“Other countries have old varieties that are unique and very tasty,” Gettle said. “A lot go back 1,000 years or more. Besides Indians, people have only been saving seeds here for 300 years.”
The Baker Creek Heirloom Seed Co. sells about 700 different varieties, including many from overseas.
As an example of diversity that isn’t found in the United States, Gettle said Thailand may have 100 kinds of eggplants that do not exist in the United States.
Although seed saving preserves taste, history and diversity, it can have one disadvantage, Kroening said.
“New varieties really work toward adapting plants to tolerate insects and disease, thus may have more disease and insect resistance than heirloom varieties,” she said. “Heirloom varieties can sometimes be attacked more heavily by insects and disease.”
David Trinklein, chairman of the MU department of horticulture, said the idea that heirloom varieties taste better than modern varieties is a subjective judgment.
“Honestly, a lot of heirloom varieties are probably not grown anymore because we have better ones available today,” Trinklein said. “I’m confident the yield of newer varieties is much better than that of heirloom varieties.”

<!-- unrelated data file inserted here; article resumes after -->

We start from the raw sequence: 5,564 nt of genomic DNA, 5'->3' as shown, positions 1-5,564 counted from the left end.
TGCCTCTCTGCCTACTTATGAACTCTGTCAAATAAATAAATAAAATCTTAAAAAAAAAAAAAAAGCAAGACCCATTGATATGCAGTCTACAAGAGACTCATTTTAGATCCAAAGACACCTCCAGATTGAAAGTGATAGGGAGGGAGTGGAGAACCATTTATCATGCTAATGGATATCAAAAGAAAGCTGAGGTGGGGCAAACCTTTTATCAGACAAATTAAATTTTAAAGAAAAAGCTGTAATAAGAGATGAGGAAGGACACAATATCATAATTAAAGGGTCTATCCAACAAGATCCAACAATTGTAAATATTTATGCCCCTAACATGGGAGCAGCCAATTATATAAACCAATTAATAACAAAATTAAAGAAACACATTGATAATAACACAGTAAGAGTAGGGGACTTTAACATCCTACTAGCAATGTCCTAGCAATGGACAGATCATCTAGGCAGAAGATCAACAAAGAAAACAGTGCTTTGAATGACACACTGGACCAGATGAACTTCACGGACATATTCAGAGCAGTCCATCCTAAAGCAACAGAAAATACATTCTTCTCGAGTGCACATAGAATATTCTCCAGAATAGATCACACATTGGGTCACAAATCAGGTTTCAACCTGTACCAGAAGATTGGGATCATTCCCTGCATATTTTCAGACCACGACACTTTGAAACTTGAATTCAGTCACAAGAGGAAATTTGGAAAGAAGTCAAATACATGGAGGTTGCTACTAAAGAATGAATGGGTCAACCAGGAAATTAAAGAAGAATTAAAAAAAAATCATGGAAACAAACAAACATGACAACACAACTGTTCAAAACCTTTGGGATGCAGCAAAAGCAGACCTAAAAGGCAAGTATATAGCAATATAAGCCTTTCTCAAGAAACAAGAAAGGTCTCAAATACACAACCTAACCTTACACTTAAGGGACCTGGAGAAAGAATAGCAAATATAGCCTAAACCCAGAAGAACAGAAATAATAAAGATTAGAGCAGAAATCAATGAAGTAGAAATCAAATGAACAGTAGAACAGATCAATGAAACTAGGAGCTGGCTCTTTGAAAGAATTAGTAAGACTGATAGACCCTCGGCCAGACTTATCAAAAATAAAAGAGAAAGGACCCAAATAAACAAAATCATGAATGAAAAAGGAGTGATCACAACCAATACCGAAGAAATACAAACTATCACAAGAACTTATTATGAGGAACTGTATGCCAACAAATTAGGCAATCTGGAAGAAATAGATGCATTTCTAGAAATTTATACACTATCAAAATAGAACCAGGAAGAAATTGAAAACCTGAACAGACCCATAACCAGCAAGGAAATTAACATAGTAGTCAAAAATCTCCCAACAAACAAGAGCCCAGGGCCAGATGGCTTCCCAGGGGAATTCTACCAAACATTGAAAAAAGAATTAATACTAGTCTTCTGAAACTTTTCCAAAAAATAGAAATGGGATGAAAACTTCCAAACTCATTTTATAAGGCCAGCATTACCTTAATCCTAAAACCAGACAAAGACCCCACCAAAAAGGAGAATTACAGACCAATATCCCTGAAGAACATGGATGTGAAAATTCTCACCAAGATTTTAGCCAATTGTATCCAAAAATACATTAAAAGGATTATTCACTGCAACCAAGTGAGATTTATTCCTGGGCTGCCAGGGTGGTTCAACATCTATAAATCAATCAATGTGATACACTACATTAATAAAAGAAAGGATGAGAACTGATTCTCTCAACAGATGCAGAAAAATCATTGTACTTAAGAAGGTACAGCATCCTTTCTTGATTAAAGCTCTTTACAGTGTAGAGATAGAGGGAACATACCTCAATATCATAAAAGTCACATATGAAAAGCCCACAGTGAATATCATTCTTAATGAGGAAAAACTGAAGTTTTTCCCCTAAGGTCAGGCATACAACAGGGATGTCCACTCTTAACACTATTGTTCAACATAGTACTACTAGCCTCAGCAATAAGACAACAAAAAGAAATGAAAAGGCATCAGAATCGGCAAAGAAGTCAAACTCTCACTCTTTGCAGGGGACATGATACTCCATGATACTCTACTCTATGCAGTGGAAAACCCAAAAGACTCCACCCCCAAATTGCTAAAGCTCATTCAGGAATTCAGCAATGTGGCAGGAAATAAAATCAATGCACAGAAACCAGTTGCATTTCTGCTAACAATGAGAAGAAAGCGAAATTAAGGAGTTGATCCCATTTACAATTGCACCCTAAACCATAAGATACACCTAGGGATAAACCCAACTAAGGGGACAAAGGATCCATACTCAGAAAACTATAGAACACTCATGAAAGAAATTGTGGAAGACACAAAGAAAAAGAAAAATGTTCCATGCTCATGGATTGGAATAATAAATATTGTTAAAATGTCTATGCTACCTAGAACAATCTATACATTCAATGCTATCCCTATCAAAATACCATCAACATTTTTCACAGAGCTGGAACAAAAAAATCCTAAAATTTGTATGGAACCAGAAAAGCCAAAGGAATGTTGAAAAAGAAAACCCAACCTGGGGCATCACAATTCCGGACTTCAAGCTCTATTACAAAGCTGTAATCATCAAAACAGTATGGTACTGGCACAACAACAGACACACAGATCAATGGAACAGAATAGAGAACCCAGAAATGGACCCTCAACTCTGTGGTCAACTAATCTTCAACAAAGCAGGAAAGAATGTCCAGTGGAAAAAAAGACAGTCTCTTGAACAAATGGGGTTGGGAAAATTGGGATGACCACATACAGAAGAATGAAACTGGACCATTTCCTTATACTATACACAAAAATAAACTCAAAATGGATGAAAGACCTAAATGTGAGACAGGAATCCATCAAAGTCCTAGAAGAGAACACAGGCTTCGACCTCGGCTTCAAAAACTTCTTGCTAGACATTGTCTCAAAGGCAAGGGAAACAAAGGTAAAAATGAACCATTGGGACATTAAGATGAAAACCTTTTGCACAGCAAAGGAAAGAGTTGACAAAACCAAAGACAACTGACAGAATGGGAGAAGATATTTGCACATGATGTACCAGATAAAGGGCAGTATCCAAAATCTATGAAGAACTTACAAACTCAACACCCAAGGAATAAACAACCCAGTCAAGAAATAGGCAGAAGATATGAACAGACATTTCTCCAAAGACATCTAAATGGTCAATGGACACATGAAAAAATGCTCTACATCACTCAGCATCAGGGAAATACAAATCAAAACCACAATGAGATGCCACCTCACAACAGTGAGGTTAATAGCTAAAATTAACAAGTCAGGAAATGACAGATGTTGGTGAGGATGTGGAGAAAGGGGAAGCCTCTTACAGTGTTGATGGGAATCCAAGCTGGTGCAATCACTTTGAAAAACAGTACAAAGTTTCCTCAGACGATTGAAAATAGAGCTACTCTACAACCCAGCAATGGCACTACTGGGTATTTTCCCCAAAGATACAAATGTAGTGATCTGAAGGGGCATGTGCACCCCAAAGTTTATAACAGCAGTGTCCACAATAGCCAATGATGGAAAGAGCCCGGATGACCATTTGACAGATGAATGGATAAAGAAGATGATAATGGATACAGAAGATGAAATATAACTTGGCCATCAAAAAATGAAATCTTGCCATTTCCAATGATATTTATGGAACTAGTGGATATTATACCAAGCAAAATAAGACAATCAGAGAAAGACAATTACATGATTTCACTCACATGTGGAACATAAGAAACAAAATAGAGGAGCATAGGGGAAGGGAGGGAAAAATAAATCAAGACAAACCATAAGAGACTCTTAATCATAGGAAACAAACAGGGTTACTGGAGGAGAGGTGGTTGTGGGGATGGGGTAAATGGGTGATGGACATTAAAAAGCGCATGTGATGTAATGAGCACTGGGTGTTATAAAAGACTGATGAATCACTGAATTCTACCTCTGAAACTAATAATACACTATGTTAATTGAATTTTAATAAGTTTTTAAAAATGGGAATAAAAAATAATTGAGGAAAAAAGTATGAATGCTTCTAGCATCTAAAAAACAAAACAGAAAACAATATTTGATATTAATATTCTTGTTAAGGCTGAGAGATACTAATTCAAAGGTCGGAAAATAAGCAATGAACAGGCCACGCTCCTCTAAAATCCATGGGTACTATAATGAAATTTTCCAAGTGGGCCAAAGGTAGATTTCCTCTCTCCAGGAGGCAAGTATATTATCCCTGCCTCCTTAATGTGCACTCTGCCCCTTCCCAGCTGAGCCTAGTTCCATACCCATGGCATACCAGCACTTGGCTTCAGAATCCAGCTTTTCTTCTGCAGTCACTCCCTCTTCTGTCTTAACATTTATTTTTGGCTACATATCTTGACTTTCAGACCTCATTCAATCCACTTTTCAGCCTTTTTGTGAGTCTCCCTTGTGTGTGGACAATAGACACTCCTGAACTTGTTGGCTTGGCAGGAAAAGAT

But some people save seeds simply for their own enjoyment. Julie Barry is a hobbyist who enjoys plants and saves mostly perennial flower seeds.
“(Seed saving) has been in my family forever,” Barry said. “My mother, grandmother and great-grandfather did it. I guess I did it out of habit.”
People who are interested in seed saving but do not have any plants from which they want to save seeds can get started by purchasing anything that interests them from a company that has a catalog listing available varieties.
Many seed savers also participate in seed swapping, in which two or more people trade seeds. For example, if one person grows several varieties of corn but is looking for a particular type of squash, he or she may trade corn seed for someone else’s squash seed.
Seed Savers Exchange is an example of an organization that gives members opportunities to swap seeds with one another. Its focus is on heirloom garden varieties that were brought to North America by immigrants and traditional varieties grown by Native Americans, Mennonites and Amish.
Barry said a lot of seed swapping is done over the Internet on garden Web forums, where people not only swap with one another but also exchange information.
“If you have something they want and they have something you want, you can contact each other and then mail (the seeds) to each other,” Barry said.
She said the garden Web forums provide information about how to get started growing certain plants.
Debi Kelly of the Missouri Alternatives Center said associations for seed saving and swapping exist for almost everything imaginable. One example is the National Hot Pepper Association.
“Someone might say, ‘My pepper is hotter than yours. Let’s switch,’” Kelly said.
Regardless of whether they are interested in swapping seeds, for people who want to preserve diversity, taste and history, seed saving is a viable option.
“Anybody that wants to do it ought to try it,” Macher said.